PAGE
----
By Amy M. Klimek, MA. LPC
Eating Disorder Program Coordinator, Timberline Knolls
The diet industry thrives on making you feel bad about yourself while tempting you to change your body. The inviting language of the diet industry will question your worth, asking “Am I good enough? Attractive enough? What else can I change about who I am?”
Dieting is a cyclical lifestyle of abstaining, cheat days, losing weight, overeating, feeling success, to ultimately experiencing disappointment when the weight returns faster than it was lost. You feel confused and defeated because of the suggestion that you needed to change.
It is an ugly roller coaster ride that you just keep getting back on.
And what about the wellness or “healthy tips” you are always hearing, supposedly designed to provide motivation and encouragement? Even these continually sabotage the relationship you have with your body. Tips like using a smaller plate to monitor portion sizes. So there you are, sitting at the table with this small plate while everyone else has the standard-issue dinner plate. Is this really the way you want to show up to the table, to the world?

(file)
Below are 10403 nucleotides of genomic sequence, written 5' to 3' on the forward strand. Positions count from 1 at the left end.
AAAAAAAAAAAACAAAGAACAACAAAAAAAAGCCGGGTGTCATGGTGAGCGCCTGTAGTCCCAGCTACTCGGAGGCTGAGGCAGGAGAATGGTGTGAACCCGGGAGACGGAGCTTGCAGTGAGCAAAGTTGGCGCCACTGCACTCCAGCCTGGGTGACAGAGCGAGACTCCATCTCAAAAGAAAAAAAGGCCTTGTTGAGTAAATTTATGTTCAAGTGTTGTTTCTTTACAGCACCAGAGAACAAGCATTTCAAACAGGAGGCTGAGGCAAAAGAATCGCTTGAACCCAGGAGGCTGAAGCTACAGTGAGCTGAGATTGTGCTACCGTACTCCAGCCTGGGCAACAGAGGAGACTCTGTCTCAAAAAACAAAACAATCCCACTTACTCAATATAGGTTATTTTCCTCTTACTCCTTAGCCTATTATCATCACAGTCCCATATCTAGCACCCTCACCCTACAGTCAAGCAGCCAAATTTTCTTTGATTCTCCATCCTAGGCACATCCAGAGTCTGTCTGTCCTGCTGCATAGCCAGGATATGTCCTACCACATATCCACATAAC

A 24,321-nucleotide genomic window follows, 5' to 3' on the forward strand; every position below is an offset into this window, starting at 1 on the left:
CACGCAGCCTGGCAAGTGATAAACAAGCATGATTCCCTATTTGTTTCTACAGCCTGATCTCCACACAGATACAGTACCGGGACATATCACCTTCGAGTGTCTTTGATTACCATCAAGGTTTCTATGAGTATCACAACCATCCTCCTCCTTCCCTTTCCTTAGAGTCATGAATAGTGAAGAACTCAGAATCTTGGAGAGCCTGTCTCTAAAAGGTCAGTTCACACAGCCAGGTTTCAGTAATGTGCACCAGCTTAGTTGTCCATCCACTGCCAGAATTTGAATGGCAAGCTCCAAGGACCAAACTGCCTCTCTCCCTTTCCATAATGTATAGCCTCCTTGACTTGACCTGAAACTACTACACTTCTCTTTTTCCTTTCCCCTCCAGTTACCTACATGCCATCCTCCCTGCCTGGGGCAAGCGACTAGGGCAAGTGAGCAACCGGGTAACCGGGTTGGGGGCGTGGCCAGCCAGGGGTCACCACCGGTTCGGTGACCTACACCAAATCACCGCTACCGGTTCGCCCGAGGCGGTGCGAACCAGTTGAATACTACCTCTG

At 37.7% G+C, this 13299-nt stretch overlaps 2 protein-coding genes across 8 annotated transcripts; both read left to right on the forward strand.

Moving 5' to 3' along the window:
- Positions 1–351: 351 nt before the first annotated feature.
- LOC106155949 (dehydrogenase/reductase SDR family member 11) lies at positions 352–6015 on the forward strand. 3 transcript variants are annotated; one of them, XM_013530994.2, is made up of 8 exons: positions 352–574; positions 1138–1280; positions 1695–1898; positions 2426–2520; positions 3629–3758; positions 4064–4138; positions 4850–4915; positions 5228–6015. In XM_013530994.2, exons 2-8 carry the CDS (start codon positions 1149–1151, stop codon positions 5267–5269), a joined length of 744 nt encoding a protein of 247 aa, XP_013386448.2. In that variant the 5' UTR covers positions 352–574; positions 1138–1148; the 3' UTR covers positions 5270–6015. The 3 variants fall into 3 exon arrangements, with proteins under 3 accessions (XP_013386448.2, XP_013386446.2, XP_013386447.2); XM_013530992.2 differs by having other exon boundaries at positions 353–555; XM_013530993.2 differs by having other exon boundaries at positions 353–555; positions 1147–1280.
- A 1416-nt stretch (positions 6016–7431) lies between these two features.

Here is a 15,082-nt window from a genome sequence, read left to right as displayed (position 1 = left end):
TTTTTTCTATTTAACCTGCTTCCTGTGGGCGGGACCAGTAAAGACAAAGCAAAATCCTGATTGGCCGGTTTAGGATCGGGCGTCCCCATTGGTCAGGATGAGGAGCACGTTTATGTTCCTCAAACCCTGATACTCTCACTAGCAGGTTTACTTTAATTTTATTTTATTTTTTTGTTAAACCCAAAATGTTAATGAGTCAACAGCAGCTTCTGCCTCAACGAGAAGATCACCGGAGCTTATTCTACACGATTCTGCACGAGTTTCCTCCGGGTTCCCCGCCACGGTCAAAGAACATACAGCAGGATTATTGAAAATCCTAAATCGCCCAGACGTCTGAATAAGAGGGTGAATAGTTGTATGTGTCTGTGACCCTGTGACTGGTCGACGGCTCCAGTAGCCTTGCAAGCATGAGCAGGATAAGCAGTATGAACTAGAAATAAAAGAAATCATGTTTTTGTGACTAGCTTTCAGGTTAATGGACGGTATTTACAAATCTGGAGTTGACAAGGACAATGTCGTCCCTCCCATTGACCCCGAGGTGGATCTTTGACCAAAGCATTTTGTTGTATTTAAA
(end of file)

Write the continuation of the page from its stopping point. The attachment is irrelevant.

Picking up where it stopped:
Diets are inflexible, restrictive and assign moral judgments to food and also to ourselves if we cheat the diet plan and dare to consume the “bad” food. On one diet, you can eat all the protein you want, but take a bite of a carbohydrate-rich apple and it is all over. Another diet will allow you to have anything that is low fat, no fat, fake fat, as long as you stay within those guidelines. It’s simply not a sustainable lifestyle. Our bodies cannot survive and thrive under this damaging promise. Counting calories, tallying up fat grams, or allotting yourself a certain number of points per day is as exhausting as it is ridiculous.
Food isn’t math. A plate of food onhealthy nolvadex enriched with nutrients and full of flavor cannot be substituted for numbers.